Staying Occupied

When I meet people in town who are not hiking the PCT, they might ask me how many miles a day I hike, after I say average 20 miles a day it hardly ever fails that the follow up questions is don’t you get bored. So for all you wondering how thru-hikers stay occupied while hiking sometimes ten hours a day, here is my breakdown.

Prayer and Meditation

I try to start my day with a rosary to practice my faith and build intentions for the day. Its ten hail Marys and one Our father repeated five times and I dedicate the first ‘decade’ to a happy and safe trail day, second to someone I know who could use prayers, third for gratitude of something, fourth to something large scale worldwide, and the fifth goes to me being the best me I can be. With this practice, I get into a positive mindset right off the bat. And while I’m always questioning and redefining my beliefs and faith life, practicing the rosary gives me a sense of tradition and humility. I will also at one point of my day, typically when I feel like my brain is getting stuck in repetitive thought, I’ll spend 10-20 minutes of “mindful walking” where I focus fully on my steps; how my heel peel off, how my knee bends, how my arms swing, and move my focus up the body. Then I’ll focus on one sense at a time, trying to smell the tree sap in the air or the aroma of heated rocks. Next, I see everything as if I have never seen that view or moss before, taking in each different shade of green that my eyes can handle. Doing this gives my hiking a refreshed purpose and grounds me to the goodness of what I am out here to do, walk and be a part of this environment fully present.

Listening Podcast/audio books/music

Since I already have 2,000 miles under my belt of thru-hiking, I found myself this time around listening to more podcasts. I previously have thought all of my thoughts, so now I can just listen. Personal favorite on trail is National Park After Dark, where two girls tell stories of deaths from animals, weather, humans, and the unknown. It’s a wonderful reminder that while I spend all this time growing in touch and comfortable with the great outdoors that even the most experienced people still get tested and share the dangers that hide behind every mountain peak. Many people spend time listening to audio books, which I finished one on trail but personally it’s not my favorite pastime because I’ll get distracted by some plant, cloud, or thought, then miss what is happening in the book. Music-wise, I grew sick of my own music very quickly, so I downloaded ten friends’ longest playlists and have been going through each of those.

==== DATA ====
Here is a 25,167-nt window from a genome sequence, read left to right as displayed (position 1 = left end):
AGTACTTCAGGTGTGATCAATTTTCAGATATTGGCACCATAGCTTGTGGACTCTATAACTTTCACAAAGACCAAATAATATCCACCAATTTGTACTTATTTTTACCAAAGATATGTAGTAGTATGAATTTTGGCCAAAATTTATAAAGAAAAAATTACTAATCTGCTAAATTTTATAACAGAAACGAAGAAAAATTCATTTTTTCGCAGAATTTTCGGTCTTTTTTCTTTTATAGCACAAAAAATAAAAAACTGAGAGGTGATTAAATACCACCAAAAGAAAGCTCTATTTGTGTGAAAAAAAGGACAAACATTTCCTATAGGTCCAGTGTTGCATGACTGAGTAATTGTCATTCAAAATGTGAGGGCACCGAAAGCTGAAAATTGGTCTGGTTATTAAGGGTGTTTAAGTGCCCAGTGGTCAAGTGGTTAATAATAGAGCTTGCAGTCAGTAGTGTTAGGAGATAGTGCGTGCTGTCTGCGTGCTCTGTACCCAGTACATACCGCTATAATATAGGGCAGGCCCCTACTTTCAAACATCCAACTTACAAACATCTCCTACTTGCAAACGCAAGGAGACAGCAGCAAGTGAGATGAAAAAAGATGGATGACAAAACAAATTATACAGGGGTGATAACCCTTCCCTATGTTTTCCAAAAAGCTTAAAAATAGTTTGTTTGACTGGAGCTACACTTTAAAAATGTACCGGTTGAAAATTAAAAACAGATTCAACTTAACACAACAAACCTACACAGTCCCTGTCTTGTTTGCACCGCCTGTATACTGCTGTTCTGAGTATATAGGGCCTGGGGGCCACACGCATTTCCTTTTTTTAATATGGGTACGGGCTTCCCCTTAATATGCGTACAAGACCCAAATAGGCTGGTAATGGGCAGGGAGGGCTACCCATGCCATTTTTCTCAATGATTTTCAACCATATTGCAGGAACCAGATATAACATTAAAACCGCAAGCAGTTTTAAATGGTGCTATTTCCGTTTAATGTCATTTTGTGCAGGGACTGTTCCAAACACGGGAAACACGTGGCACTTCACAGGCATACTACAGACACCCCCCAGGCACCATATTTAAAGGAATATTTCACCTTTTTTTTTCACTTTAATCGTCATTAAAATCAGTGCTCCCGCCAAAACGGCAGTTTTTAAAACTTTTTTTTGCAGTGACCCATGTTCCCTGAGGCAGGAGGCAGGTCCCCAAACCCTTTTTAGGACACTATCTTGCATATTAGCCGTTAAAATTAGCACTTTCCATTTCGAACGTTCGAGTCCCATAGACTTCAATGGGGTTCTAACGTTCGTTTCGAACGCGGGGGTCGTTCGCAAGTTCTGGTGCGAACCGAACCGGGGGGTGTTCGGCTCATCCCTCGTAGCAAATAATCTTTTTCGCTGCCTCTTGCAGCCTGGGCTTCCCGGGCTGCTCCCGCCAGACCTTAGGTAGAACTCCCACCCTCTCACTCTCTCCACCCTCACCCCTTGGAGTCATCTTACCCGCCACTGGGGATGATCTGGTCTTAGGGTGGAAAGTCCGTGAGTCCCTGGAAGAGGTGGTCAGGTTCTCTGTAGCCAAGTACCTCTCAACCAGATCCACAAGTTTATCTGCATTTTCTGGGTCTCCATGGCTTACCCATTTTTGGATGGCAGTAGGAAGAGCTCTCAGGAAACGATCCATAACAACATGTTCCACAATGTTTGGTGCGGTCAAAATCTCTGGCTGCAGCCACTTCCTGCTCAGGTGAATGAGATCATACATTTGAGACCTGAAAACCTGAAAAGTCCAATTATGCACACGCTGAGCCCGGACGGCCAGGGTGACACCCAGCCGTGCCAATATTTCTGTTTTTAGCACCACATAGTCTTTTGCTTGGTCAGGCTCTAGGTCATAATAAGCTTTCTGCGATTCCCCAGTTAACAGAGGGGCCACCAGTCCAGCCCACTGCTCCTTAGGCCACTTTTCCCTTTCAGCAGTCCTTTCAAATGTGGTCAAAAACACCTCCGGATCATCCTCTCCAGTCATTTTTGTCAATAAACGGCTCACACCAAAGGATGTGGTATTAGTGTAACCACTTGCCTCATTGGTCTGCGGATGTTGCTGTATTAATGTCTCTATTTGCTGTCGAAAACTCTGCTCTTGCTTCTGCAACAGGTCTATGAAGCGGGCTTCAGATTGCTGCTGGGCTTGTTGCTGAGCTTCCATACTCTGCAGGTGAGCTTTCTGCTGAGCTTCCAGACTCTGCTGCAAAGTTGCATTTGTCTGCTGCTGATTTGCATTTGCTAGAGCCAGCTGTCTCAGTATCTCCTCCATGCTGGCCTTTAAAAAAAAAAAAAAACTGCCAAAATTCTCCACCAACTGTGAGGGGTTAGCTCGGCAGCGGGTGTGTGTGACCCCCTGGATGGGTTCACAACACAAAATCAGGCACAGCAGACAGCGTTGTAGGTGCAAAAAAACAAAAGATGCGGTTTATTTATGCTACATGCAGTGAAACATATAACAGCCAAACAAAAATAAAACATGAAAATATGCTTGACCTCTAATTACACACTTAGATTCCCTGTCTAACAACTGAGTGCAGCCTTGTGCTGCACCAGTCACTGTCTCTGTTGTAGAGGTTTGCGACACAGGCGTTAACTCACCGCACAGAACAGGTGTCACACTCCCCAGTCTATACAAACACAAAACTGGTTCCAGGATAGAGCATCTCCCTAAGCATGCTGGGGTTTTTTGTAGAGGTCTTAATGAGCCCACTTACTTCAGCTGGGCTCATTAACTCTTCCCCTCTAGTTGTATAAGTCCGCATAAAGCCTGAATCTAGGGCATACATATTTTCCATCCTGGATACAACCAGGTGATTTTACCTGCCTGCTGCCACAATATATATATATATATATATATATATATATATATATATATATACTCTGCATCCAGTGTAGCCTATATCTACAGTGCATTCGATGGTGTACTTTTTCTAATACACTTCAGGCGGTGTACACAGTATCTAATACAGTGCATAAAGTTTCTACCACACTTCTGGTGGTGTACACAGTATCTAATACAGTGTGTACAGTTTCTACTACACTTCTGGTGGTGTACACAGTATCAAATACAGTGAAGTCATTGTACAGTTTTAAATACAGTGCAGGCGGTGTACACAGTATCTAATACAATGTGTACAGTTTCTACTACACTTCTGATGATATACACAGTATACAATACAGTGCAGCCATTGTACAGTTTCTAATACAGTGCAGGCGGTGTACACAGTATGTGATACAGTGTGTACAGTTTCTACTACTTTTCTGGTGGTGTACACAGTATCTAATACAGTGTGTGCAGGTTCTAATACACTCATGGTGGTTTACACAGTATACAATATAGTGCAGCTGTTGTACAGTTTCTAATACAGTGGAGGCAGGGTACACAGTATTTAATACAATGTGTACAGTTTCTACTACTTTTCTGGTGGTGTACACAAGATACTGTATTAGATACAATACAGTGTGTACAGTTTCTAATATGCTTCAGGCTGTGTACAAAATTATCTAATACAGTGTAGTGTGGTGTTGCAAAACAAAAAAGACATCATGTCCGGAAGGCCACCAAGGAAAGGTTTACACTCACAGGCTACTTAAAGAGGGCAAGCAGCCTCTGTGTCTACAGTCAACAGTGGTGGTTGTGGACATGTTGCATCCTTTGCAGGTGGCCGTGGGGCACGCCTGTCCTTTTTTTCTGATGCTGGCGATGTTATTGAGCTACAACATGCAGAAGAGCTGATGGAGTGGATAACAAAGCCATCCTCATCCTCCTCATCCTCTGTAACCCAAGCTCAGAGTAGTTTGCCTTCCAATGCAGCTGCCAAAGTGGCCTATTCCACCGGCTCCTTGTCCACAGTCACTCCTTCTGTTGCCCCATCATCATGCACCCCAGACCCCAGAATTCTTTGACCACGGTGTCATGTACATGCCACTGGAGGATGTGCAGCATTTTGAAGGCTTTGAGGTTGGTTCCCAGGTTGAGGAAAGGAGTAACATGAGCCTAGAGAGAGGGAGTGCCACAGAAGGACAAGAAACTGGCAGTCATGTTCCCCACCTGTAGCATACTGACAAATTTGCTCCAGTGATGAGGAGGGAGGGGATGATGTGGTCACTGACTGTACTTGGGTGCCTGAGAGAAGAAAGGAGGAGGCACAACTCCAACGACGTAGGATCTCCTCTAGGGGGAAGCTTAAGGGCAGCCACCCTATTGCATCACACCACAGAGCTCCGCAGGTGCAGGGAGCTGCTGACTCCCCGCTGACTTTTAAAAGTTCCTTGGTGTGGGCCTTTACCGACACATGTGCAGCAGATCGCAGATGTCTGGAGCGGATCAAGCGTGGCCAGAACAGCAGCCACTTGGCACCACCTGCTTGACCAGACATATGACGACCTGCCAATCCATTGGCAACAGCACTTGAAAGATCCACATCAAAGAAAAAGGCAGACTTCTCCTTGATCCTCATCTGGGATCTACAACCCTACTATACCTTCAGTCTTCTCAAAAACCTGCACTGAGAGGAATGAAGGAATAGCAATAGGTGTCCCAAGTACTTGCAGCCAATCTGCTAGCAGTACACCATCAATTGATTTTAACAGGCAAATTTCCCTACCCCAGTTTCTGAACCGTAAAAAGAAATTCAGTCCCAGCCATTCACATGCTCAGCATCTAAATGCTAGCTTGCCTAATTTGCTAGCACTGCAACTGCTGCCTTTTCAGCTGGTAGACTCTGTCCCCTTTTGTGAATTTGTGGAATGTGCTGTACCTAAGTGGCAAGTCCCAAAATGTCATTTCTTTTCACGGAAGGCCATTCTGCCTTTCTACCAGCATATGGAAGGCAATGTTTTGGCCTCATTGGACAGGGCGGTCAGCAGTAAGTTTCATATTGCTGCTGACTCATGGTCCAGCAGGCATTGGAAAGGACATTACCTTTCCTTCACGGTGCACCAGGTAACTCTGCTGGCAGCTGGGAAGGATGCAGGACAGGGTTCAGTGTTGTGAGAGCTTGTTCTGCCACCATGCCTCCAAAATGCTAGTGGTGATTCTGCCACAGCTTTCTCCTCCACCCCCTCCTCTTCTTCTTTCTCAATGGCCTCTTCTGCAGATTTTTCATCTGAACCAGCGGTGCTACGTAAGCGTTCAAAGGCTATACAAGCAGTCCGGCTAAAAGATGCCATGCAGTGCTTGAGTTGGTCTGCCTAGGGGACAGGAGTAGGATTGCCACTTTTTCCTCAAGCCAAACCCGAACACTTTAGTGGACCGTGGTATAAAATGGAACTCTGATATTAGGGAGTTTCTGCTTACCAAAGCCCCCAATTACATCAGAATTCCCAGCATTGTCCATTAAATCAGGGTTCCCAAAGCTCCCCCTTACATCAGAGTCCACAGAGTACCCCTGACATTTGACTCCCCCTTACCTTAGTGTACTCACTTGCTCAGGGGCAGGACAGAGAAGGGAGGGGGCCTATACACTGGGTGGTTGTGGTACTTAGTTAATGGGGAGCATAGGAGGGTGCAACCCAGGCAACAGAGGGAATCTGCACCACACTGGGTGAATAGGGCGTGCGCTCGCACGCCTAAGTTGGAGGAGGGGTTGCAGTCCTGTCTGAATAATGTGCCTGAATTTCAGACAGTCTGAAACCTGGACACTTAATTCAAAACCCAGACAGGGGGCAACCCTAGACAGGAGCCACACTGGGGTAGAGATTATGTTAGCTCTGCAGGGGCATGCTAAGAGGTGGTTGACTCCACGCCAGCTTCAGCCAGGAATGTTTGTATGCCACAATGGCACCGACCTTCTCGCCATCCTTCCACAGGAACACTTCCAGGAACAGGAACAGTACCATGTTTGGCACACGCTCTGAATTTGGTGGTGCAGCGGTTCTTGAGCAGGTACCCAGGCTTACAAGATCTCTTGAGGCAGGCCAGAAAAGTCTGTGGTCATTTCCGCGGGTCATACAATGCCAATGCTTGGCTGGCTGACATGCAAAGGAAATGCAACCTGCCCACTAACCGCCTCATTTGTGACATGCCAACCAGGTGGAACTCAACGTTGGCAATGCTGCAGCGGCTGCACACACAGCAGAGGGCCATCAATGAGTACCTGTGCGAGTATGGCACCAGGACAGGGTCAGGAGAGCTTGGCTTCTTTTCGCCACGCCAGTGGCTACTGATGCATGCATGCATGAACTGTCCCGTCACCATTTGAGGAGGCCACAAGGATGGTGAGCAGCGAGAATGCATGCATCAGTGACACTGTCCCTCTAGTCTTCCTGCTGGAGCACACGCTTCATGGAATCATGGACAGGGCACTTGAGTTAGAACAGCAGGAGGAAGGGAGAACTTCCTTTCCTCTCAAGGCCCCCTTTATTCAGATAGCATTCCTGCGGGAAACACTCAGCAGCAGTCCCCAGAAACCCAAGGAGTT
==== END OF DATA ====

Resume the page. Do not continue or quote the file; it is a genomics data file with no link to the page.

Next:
Hiking with others

Maybe only 15% of my time is me hiking with someone. If my pace brought me to another random hiker on trail, I love spending a mile of walking together, sharing those basic conversations of where you’re from, why you’re backpacking, which Knorr pasta side is your favorite. Sometimes if they are cool enough (which most of the time people you meet on trail are), I might find myself hiking most of the day with them, going on and on about anything. My personal favorite is when I find someone who plays DnD and they go on about some campaign or characters they’ve had. If I’m hiking with my trail family, a lot of the time we don’t really have a conversation; everyone is just telling jokes, making imitations, or singing a song out loud. It’s the moments I’m hiking with a single person in my trail family and you start to have those personal conversations about past mistakes, future dreams, options, love, lost, and climate change, in these moments is where you get to hear the actual monologue of people’s thoughts they have been thinking on trail. Finally, once all the stories have been shared and the jokes have been told, a game gets played. Mostly Contact, riddles, and badly describing movie plots till someone figures it out.


Lastly, just staying occupied with your own thoughts or no thoughts at all. My brain just turns off and the only thing that happens is one foot then the next. I think about what I’ll eat for dinner, what I want to resupply with next. I’ll often imagine stories or situations of what my future could look like if ‘x’ happened, and I’ll play that out for days, falling into a rabbit hole. When I’m exerting myself with an uphill climb, I don’t think much. All of my energy is going into hiking; there’s not enough time for thought. I’ll try to recall as much of a movie plot or tv series as I can if I get bored, but if you’re bored, than you’re boring.

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